Kenneth William Cranford, Appellant, v. Felix Rodriguez, Acting Warden, New Mexico State Penitentiary, Appellee, 373 F.2d 22 (10th Cir. 1967)Annotate this Case
Forrest S. Smith, Santa Fe, N. M., for appellant.
L. D. Harris, Special Asst. Atty. Gen., Albuquerque, N. M. (Boston E. Witt, Atty. Gen., Santa Fe, N. M., with him on the brief), for appellee.
Before PICKETT and SETH, Circuit Judges, and BROWN, United States District Judge.
WESLEY E. BROWN, District Judge.
Appellant Cranford was convicted in a New Mexico state court of obtaining property with intent to cheat or defraud. He appeared without counsel and entered a plea of guilty. He contends that there was no intelligent and competent waiver of counsel, that he did not waive his constitutional right to a preliminary hearing, and lastly, that the totality of circumstances show that his plea of guilty was not competently made.
The court below held a hearing at which Cranford was present and testified. The transcript of the arraignment proceedings was introduced. It discloses that Cranford waived possession of a copy of the information for 24 hours, appointment of counsel, preliminary hearing, and his right to a jury, and entered his plea of guilty. The trial judge's inquiry of Cranford was careful and extended, and the record thereof contradicts his contentions made here.
The burden upon the trial judge to assure that a defendant's waiver of counsel is intelligently and understandingly made is outlined in Shawan v. Cox, 350 F.2d 909 (10th Cir. 1965): "He must investigate to the end that there can be no question about the waiver, which should include an explanation of the charge, the punishment provided by law, any possible defenses to the charge or circumstances in mitigation thereof and explain all other facts of the case essential for the accused to have a complete understanding."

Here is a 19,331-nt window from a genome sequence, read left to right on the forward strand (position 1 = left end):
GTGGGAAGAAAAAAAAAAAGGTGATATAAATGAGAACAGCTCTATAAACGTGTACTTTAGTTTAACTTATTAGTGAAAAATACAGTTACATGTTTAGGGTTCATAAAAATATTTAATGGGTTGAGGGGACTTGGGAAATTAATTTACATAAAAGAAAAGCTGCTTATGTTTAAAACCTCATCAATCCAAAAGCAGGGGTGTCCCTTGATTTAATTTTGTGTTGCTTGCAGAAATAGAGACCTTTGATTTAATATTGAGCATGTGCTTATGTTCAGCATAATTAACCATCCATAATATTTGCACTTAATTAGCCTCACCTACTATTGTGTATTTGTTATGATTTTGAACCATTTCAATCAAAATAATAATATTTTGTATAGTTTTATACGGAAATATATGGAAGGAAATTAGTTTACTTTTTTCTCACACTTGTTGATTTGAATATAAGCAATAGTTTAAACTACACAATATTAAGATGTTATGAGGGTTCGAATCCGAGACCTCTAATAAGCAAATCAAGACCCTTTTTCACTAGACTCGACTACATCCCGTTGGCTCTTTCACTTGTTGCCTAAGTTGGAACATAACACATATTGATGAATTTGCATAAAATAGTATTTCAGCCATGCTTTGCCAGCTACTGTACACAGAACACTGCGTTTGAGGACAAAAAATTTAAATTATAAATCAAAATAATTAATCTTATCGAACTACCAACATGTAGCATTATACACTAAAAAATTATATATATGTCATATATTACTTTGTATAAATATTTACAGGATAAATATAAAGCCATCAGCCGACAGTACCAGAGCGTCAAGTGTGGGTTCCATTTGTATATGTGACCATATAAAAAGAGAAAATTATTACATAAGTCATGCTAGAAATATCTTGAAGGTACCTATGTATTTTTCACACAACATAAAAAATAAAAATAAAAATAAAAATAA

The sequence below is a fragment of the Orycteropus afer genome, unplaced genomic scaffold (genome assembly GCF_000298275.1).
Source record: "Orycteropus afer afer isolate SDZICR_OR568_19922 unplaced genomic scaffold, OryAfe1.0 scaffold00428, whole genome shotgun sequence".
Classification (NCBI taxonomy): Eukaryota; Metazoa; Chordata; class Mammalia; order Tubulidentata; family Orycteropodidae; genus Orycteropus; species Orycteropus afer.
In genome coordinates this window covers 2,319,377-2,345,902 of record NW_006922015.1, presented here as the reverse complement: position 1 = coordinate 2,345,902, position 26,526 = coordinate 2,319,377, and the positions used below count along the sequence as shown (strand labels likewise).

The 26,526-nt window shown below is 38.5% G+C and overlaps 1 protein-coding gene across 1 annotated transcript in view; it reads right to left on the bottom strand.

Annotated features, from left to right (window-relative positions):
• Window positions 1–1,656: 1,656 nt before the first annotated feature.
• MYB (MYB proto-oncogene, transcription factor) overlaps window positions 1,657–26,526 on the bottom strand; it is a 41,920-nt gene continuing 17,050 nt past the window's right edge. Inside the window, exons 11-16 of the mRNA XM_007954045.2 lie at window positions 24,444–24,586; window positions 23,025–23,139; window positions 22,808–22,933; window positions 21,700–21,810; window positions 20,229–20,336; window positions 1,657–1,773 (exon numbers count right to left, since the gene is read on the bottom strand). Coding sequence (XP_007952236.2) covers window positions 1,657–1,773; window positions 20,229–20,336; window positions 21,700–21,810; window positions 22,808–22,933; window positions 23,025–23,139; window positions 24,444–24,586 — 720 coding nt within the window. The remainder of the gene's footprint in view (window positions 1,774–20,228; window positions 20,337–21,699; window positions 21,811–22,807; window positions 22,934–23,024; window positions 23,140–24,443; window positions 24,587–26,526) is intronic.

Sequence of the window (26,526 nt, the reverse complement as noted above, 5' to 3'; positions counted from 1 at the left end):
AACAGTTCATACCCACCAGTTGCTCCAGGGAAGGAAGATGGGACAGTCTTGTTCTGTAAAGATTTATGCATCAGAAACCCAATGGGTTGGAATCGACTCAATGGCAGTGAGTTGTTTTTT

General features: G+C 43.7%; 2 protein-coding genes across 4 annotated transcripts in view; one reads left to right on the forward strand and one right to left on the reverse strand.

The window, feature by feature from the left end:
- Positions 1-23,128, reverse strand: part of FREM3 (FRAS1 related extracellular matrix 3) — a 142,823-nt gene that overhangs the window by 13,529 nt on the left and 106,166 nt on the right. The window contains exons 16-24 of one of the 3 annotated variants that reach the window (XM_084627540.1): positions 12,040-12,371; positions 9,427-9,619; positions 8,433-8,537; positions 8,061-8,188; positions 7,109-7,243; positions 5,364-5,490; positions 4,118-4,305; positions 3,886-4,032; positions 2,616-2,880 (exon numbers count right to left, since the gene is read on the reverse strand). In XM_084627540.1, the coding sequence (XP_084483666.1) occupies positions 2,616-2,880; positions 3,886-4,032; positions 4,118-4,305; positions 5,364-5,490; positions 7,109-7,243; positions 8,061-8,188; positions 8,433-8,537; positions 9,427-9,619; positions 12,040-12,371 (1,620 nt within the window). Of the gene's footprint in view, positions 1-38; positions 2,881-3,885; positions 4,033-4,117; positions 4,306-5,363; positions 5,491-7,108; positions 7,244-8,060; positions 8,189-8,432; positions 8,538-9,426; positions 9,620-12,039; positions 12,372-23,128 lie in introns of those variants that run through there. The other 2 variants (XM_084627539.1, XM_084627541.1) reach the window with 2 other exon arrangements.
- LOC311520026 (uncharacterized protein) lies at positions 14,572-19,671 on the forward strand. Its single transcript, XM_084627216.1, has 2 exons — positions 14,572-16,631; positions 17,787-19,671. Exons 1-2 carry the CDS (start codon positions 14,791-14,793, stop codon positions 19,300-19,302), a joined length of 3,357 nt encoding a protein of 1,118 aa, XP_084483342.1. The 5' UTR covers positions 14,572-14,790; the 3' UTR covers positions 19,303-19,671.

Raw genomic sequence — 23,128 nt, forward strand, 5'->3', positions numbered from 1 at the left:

The sentencing court's inquiry meets the standards of Shawan, supra. The explanation of the charge was full and unambiguous: it set forth the facts alleged to constitute the offense, the articles obtained, the date thereof, the use of a credit card belonging to another, and identified the offense as obtaining property with intent to cheat or defraud. No possible defense or mitigating circumstance was apparent to the court. He explained the possible punishment in clear and precise terms.
Nonetheless, Cranford contends that under the "totality of circumstances," his guilty plea was not understandingly made. However, the only circumstance to which our attention is directed is a statement by appellant to the court before sentencing:
"I don't know whether she stole it or it was given her.
Q. (By the Court) * * * Now it's true that the girl involved was not picked up. I don't know why. But she is just as guilty as you are, if I understand the situation correctly. She is the one that stole the card.
A. I don't know whether she stole it or it was given to her.
Q. But she had the card?
Q. But you knowingly bought this stuff knowing the card didn't belong to you?
A. Yes, sir, and I give it back to her."
Cranford asserts that this exchange indicates the existence of a possible defense of lack of intent, and that the court failed to inquire further, thereby vitiating his waiver of counsel at arraignment. We cannot overlook the fact that the single criminal element in the entire transaction as alleged in the information and described to Cranford was that the use of the credit card was accompanied by an intent thereby to cheat or defraud. The words "intent to cheat or defraud" or "fraudulent deception" were used four separate times in identifying the offense at the arraignment and plea. It is clear Cranford understood and intended to and did fraudulently use the credit card as charged in the information.
Cranford waived his right to a preliminary examination when he competently, understandingly and voluntarily pled to an information, without challenging the information on the ground that he had not been accorded a valid preliminary examination. Pearce v. Cox, 354 F.2d 884 at 891 (10th Cir. 1965).